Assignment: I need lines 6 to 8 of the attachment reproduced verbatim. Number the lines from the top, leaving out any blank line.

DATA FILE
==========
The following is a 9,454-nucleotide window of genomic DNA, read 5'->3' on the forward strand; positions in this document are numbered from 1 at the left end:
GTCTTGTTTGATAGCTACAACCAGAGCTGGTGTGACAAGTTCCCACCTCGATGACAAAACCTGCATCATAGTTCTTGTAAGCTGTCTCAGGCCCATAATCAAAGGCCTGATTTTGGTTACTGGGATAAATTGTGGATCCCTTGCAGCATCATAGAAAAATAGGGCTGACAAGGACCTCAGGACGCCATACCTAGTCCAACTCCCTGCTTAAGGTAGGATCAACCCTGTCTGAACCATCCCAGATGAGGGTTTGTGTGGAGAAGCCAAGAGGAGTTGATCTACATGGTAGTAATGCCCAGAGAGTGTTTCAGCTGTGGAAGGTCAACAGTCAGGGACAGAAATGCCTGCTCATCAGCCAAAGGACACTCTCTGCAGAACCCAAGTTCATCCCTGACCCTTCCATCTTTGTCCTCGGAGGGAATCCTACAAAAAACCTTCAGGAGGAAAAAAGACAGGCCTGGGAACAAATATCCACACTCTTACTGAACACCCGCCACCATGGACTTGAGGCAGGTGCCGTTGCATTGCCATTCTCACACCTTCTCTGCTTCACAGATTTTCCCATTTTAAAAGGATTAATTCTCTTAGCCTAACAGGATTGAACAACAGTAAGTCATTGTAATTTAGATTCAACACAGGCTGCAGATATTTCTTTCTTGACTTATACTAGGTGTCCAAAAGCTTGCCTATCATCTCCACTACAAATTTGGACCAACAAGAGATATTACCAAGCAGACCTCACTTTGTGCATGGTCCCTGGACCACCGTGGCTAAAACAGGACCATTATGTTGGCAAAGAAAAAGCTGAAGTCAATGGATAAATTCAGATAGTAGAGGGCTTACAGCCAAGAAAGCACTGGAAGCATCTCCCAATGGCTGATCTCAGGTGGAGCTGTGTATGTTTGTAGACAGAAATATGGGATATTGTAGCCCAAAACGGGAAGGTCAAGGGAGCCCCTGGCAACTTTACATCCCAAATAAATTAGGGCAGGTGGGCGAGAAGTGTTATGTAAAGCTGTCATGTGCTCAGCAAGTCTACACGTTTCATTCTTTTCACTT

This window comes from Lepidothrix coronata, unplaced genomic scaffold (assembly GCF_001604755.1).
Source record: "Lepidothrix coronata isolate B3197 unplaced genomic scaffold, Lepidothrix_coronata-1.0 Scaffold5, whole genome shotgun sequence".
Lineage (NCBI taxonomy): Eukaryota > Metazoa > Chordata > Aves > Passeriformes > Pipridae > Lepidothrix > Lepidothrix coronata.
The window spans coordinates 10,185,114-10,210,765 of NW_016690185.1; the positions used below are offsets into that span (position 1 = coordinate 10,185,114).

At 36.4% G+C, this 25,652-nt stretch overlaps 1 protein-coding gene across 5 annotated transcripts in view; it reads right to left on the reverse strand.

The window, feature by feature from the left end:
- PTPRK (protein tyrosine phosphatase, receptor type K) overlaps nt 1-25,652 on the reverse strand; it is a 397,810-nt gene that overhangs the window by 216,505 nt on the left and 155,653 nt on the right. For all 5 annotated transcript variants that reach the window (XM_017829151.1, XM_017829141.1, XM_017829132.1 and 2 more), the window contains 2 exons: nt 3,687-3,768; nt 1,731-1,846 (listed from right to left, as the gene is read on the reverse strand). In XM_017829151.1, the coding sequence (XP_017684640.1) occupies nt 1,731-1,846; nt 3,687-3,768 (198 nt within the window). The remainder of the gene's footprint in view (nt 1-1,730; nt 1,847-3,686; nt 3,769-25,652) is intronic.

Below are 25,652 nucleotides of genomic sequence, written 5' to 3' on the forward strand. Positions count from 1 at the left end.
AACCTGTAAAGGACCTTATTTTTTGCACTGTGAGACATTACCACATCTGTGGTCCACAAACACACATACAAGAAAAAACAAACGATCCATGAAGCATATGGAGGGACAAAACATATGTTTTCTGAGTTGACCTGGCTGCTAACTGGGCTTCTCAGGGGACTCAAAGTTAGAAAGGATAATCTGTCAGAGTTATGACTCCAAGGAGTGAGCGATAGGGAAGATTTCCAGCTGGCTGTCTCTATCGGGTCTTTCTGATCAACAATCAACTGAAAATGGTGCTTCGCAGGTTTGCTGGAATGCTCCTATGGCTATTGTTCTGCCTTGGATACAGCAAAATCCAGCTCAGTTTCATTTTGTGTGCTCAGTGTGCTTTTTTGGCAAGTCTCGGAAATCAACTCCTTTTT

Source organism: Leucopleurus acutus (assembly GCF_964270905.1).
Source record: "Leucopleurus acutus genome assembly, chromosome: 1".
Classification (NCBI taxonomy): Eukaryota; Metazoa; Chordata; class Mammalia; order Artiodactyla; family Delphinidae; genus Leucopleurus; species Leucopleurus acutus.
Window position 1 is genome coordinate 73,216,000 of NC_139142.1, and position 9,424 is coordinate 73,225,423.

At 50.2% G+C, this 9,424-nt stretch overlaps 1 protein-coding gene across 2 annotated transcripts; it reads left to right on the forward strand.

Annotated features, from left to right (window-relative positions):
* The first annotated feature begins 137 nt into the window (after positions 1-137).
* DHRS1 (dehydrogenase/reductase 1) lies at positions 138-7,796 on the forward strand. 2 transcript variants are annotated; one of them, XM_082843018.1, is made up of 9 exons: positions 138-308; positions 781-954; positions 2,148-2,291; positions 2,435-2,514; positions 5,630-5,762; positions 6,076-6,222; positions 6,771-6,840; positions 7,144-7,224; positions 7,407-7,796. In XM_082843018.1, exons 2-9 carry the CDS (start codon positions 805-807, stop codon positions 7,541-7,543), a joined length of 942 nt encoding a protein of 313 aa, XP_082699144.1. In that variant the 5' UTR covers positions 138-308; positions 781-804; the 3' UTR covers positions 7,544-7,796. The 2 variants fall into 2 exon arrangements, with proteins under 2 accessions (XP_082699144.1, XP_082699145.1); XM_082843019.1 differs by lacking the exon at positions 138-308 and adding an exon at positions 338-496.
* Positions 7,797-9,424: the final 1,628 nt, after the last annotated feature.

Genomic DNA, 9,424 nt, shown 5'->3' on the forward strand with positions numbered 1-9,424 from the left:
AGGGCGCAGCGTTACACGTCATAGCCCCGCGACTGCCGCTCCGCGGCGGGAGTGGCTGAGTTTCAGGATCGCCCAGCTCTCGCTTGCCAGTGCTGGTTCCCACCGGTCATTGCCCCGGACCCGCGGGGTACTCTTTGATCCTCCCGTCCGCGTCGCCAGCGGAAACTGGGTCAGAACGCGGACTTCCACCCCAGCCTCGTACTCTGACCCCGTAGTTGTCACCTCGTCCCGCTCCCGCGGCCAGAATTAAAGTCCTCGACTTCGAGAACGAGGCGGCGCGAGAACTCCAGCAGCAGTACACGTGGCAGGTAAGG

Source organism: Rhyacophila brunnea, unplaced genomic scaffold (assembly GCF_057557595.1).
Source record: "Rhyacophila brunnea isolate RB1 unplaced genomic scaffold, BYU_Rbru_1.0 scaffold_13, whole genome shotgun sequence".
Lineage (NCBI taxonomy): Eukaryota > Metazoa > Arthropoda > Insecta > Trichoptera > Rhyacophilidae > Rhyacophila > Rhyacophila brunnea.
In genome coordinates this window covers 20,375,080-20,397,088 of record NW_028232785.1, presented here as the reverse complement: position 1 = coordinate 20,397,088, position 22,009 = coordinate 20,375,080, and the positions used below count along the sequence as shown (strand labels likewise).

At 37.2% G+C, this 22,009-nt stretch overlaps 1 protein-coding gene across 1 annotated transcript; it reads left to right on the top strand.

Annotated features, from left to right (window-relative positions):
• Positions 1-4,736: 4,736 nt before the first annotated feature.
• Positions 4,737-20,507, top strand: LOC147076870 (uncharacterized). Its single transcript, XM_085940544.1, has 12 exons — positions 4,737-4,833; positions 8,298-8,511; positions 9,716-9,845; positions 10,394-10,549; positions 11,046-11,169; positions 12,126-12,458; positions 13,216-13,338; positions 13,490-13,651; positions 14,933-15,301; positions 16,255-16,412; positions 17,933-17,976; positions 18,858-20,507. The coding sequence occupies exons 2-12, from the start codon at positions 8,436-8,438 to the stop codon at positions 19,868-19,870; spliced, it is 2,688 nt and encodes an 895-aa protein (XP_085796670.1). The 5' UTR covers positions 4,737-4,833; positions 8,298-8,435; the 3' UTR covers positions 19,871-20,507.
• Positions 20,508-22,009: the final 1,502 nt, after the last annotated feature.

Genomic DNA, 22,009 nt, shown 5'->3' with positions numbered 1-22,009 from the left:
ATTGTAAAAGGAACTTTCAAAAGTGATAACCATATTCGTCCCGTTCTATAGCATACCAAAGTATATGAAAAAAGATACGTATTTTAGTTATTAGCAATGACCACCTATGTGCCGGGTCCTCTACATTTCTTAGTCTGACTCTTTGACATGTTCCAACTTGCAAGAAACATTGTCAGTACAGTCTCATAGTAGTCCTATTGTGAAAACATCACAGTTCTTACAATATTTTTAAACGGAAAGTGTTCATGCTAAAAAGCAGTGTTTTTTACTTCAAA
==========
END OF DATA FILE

The window spans coordinates 10,185,114-10,210,765 of NW_016690185.1; the positions used below are offsets into that span (position 1 = coordinate 10,185,114).

At 36.4% G+C, this 25,652-nt stretch overlaps 1 protein-coding gene across 5 annotated transcripts in view; it reads right to left on the reverse strand.

The window, feature by feature from the left end: